Layered Fiduciaries In The Information Age, Zhaoyi Li 2023 University of Pittsburgh

Layered Fiduciaries In The Information Age, Zhaoyi Li

Indiana Law Journal

Technology companies such as Facebook have long been criticized for abusing customers’ personal information and monetizing user data in a manner contrary to customer expectations. Some commentators suggest fiduciary law could be used to restrict how these companies use their customers’ data.1 Under this framework, a new member of the fiduciary family called the “information fiduciary” was born. The concept of an information fiduciary is that a company providing network services to “collect, analyze, use, sell, and distribute personal information” owes customers and end-users a fiduciary duty to use the collected data to promote their interests, thereby assuming fiduciary liability …


The Policy Origins Of Wi-Fi, John Blevins 2023 Loyola University School of Law - New Orleans

The Policy Origins Of Wi-Fi, John Blevins

Indiana Law Journal

Wi-Fi technology has become a necessary foundation of modern economic and cultural life. This Article explains its history. Specifically, it argues that Wi-Fi owes its existence and widespread adoption to federal policy choices that have been underexplored in the literature. Wi-Fi’s development is often portrayed as an unexpected and lucky accident following the FCC’s initial decision in the 1980s to allow more unlicensed and experimental uses. This view, however, obscures the more fundamental role that federal policy played. For one, the rise of modern Wi-Fi was the product of a series of policy decisions spanning decades. In addition, the FCC’s …


Don't Tread On My Ip Rights: A Law And Economics Analysis Of "March-In Rights" Under The Bayh-Dole Act, Caitlin Grow 2022 Cleveland State University

Don't Tread On My Ip Rights: A Law And Economics Analysis Of "March-In Rights" Under The Bayh-Dole Act, Caitlin Grow

Cleveland State Law Review

The Bayh-Dole Act has been imperative to the development of the United States’ dynamic pharma-biotech sector. However, the use of march-in rights under the Bayh- Dole Act has remained controversial. On the one hand, there is the idea of market equilibrium with a need to secure health care for the public. Many believe march-in rights should be used to create this balance by regulating the pricing of drugs that were developed using federally funded research. On the other hand, some advocates recognize that the current relationship between public-sector institutions and business as the developers of basic research, and private-sector biotechnology …


Defining Genetic Information Under Gina, Shane Padilla 2022 Cleveland State University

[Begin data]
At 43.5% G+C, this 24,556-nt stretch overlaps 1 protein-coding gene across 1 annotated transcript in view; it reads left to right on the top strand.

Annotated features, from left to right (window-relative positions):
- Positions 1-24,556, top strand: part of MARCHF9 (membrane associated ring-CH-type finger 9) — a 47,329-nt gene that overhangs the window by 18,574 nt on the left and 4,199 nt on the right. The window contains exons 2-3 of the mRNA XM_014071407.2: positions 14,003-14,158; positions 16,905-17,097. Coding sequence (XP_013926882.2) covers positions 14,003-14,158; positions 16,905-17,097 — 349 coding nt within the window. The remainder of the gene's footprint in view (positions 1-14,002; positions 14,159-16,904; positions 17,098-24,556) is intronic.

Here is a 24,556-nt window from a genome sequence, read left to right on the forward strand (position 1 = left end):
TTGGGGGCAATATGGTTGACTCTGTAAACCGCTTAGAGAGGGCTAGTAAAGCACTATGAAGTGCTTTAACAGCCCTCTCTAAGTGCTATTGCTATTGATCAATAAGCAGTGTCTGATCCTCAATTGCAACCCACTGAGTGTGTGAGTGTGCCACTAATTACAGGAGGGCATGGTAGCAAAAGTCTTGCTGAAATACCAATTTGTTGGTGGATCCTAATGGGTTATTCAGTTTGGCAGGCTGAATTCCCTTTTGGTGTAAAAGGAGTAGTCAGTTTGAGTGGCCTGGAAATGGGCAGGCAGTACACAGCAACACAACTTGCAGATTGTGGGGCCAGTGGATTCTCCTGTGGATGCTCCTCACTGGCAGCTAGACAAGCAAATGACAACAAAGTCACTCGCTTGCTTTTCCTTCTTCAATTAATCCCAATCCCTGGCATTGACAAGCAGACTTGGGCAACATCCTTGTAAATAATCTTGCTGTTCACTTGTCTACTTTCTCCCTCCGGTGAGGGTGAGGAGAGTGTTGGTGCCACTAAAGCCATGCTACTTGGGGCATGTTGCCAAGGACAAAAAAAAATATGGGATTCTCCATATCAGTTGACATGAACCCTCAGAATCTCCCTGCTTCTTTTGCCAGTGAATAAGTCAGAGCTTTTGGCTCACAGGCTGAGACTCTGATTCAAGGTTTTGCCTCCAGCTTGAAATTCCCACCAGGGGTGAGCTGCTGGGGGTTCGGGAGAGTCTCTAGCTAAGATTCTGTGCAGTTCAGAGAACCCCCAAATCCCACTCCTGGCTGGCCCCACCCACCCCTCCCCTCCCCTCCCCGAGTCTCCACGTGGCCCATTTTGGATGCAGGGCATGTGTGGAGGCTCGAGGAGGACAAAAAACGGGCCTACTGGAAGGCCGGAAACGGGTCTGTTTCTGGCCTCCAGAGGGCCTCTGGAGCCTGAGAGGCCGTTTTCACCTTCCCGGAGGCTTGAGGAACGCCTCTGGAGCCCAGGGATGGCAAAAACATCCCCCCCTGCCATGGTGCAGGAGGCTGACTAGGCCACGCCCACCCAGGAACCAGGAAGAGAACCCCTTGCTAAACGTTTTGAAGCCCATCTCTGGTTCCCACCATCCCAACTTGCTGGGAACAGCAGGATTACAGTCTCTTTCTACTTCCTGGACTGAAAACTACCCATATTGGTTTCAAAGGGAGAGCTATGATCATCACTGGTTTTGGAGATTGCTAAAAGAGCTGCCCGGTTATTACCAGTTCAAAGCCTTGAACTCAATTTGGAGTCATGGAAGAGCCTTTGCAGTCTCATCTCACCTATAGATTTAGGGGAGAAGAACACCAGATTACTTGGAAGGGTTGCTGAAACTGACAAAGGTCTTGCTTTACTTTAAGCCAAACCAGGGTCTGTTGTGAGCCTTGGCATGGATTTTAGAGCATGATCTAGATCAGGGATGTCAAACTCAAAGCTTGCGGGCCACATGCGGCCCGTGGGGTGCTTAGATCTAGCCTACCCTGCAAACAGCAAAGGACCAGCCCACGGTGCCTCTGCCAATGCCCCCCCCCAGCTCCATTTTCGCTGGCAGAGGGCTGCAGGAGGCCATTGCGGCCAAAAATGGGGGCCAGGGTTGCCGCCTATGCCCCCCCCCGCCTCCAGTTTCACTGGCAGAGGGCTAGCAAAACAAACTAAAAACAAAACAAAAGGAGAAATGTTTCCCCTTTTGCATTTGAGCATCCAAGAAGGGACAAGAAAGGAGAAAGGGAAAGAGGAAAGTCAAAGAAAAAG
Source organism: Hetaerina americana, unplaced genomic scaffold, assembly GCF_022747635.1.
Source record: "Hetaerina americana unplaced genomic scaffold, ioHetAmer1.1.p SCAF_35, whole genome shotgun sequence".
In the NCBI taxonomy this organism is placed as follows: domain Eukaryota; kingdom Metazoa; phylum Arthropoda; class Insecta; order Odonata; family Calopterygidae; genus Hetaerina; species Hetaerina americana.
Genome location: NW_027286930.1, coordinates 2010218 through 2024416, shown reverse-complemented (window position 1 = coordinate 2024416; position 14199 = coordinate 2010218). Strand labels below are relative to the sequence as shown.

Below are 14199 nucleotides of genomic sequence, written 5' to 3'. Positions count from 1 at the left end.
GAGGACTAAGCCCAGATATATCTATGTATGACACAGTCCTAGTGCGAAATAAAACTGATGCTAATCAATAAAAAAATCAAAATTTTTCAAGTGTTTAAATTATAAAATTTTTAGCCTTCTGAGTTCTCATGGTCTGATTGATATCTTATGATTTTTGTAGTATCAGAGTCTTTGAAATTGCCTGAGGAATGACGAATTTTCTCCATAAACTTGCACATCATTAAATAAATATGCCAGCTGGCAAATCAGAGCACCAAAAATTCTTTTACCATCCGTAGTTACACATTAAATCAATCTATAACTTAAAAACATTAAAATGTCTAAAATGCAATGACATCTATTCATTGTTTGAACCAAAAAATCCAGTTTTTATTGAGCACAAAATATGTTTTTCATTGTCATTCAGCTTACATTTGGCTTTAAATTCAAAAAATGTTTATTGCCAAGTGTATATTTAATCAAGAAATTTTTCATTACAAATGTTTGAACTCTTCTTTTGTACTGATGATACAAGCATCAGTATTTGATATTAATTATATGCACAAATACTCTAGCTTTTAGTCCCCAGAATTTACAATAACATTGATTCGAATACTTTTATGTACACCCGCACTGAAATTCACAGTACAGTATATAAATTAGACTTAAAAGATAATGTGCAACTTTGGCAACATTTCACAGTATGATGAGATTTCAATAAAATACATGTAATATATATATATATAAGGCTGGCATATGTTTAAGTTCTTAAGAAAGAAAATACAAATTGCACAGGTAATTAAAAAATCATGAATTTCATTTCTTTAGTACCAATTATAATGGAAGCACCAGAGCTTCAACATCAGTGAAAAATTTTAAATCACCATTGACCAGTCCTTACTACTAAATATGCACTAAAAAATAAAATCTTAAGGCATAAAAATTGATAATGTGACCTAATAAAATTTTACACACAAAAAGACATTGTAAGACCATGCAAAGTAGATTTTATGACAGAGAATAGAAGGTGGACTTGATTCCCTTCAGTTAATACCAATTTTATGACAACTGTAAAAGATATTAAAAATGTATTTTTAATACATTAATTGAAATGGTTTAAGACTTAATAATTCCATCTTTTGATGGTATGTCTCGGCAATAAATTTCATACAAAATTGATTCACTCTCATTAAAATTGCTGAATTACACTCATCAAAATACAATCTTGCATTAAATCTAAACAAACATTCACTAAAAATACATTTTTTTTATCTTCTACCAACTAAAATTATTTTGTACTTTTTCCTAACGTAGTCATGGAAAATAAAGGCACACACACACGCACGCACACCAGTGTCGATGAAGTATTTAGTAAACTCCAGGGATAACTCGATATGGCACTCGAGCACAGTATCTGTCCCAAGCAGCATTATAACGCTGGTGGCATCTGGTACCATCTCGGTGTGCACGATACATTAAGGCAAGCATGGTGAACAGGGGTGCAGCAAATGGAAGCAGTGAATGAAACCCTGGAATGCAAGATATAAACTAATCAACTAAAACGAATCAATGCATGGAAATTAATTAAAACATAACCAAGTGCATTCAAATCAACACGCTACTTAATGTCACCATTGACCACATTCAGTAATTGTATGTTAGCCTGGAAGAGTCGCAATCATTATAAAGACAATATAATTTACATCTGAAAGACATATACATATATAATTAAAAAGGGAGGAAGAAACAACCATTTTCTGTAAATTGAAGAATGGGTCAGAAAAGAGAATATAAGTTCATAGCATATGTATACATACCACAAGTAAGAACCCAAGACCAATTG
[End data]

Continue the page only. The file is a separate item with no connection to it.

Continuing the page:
Defining Genetic Information Under Gina, Shane Padilla

Cleveland State Law Review

The Genetic Information Nondiscrimination Act (GINA) was enacted to prevent discrimination based on an employee’s genetic information. Although GINA undoubtedly provides employees protection from unjust genetic discrimination by employers, varying interpretations of what constitutes “genetic information” has raised legal uncertainties in how GINA is applied. Consequently, the genetic information of an employee’s family may be unduly placed at risk as a result of misinterpreting the statutory language and legislative intent of GINA. It is of the utmost importance that the definition of “genetic information” be construed with respect to the Act’s legislative history, which supports a broad interpretation and application …


Reconnecting The Patient: Why Telehealth Policy Solutions Must Consider The Deepening Digital Divide, Laura C. Hoffman 2022 Cleveland State University College of Law

Reconnecting The Patient: Why Telehealth Policy Solutions Must Consider The Deepening Digital Divide, Laura C. Hoffman

Journal of Law and Health

This Article attempts to untangle the complicated web of providing telehealth to those populations it is potentially capable of further alienating from access to healthcare including: 1) race/minority populations, 2) aging adults, 3) individuals with disabilities, 4) non-English speakers, 5) individuals living in rural areas, 6) socioeconomic class, and 7) children, in order to advance the argument that telehealth can be successful in providing healthcare access to these populations. Rather than suggesting that telehealth simply “cannot work” for these populations, instead this Article considers how telehealth can and must meet the needs of these individuals through technology, access, and policy …